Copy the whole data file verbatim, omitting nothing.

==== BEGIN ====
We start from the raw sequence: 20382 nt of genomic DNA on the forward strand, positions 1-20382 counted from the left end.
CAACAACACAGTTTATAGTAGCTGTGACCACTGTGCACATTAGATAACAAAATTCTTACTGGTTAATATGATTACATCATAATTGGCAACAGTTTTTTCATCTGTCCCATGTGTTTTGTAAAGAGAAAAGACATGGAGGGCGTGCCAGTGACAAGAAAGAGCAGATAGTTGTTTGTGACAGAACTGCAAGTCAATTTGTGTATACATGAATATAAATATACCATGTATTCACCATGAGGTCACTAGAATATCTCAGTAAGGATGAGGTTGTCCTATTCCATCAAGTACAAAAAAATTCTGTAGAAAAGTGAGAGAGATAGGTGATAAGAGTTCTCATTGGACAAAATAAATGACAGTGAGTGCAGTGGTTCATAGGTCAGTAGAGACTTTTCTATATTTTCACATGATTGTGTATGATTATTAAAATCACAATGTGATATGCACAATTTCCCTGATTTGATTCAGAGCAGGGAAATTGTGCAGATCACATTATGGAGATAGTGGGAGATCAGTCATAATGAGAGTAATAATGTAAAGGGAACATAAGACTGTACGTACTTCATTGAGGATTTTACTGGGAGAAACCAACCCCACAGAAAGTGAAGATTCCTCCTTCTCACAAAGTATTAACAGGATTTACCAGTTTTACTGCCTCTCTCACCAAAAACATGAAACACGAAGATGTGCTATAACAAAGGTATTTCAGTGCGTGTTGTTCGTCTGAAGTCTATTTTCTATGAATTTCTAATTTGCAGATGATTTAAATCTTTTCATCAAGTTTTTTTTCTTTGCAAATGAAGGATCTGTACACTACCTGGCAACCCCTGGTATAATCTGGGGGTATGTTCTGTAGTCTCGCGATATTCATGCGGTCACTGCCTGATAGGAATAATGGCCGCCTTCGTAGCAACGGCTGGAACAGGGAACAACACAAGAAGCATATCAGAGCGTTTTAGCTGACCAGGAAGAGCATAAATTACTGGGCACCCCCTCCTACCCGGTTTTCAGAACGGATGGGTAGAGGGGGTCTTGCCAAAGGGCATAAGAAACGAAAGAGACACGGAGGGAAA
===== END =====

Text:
We start from the raw sequence: 20382 nt of genomic DNA on the forward strand, positions 1-20382 counted from the left end.
CAACAACACAGTTTATAGTAGCTGTGACCACTGTGCACATTAGATAACAAAATTCTTACTGGTTAATATGATTACATCATAATTGGCAACAGTTTTTTCATCTGTCCCATGTGTTTTGTAAAGAGAAAAGACATGGAGGGCGTGCCAGTGACAAGAAAGAGCAGATAGTTGTTTGTGACAGAACTGCAAGTCAATTTGTGTATACATGAATATAAATATACCATGTATTCACCATGAGGTCACTAGAATATCTCAGTAAGGATGAGGTTGTCCTATTCCATCAAGTACAAAAAAATTCTGTAGAAAAGTGAGAGAGATAGGTGATAAGAGTTCTCATTGGACAAAATAAATGACAGTGAGTGCAGTGGTTCATAGGTCAGTAGAGACTTTTCTATATTTTCACATGATTGTGTATGATTATTAAAATCACAATGTGATATGCACAATTTCCCTGATTTGATTCAGAGCAGGGAAATTGTGCAGATCACATTATGGAGATAGTGGGAGATCAGTCATAATGAGAGTAATAATGTAAAGGGAACATAAGACTGTACGTACTTCATTGAGGATTTTACTGGGAGAAACCAACCCCACAGAAAGTGAAGATTCCTCCTTCTCACAAAGTATTAACAGGATTTACCAGTTTTACTGCCTCTCTCACCAAAAACATGAAACACGAAGATGTGCTATAACAAAGGTATTTCAGTGCGTGTTGTTCGTCTGAAGTCTATTTTCTATGAATTTCTAATTTGCAGATGATTTAAATCTTTTCATCAAGTTTTTTTTCTTTGCAAATGAAGGATCTGTACACTACCTGGCAACCCCTGGTATAATCTGGGGGTATGTTCTGTAGTCTCGCGATATTCATGCGGTCACTGCCTGATAGGAATAATGGCCGCCTTCGTAGCAACGGCTGGAACAGGGAACAACACAAGAAGCATATCAGAGCGTTTTAGCTGACCAGGAAGAGCATAAATTACTGGGCACCCCCTCCTACCCGGTTTTCAGAACGGATGGGTAGAGGGGGTCTTGCCAAAGGGCATAAGAAACGAAAGAGACACGGAGGGAAA